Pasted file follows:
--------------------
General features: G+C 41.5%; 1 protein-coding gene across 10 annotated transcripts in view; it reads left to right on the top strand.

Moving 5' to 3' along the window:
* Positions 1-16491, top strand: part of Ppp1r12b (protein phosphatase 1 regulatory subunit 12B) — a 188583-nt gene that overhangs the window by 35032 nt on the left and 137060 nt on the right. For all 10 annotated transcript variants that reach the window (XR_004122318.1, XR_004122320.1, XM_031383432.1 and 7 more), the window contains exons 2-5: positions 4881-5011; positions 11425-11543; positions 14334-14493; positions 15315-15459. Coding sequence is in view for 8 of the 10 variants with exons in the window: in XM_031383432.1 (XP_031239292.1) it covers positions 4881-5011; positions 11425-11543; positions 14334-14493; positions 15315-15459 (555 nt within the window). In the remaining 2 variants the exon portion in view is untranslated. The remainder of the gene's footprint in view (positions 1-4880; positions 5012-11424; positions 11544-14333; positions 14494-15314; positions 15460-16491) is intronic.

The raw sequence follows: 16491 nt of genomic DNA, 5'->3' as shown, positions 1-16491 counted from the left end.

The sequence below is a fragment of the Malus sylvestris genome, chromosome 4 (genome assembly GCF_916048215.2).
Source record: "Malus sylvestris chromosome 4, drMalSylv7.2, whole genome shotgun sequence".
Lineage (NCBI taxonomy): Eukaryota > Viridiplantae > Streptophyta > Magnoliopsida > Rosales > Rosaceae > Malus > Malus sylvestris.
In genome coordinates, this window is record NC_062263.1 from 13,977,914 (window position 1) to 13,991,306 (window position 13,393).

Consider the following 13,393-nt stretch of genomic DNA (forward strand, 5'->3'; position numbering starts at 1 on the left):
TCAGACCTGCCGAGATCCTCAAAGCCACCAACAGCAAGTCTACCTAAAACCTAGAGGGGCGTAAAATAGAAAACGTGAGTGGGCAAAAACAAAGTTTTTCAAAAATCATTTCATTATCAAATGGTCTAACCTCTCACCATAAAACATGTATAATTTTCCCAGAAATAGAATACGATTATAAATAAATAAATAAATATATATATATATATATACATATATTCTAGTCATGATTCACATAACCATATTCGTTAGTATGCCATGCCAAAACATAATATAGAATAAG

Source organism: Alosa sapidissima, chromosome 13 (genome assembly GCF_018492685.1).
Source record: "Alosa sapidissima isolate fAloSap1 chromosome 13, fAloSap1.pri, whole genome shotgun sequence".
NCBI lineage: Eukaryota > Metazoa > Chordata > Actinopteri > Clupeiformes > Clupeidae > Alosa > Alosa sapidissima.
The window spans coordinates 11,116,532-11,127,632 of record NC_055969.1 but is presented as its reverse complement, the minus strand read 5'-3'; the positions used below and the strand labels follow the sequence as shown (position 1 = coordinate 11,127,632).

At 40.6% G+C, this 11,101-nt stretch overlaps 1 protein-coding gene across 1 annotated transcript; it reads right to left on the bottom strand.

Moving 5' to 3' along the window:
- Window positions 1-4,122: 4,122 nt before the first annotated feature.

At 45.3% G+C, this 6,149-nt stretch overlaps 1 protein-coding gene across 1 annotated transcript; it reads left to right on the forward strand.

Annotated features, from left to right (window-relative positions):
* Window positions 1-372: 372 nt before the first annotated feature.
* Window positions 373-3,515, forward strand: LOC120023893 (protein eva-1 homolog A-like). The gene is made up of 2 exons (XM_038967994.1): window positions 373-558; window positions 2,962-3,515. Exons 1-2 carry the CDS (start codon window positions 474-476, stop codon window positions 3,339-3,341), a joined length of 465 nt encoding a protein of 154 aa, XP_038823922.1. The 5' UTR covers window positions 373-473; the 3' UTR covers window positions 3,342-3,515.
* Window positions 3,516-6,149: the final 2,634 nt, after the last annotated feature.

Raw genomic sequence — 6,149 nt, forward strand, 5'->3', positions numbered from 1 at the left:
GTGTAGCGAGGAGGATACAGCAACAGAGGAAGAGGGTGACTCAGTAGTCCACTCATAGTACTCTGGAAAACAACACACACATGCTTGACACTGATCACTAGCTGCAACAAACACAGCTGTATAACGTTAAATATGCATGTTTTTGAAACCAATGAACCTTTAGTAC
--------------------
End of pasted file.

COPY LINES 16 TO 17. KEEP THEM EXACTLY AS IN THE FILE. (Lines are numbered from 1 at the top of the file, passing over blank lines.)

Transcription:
Moving 5' to 3' along the window:
- Window positions 1-4,122: 4,122 nt before the first annotated feature.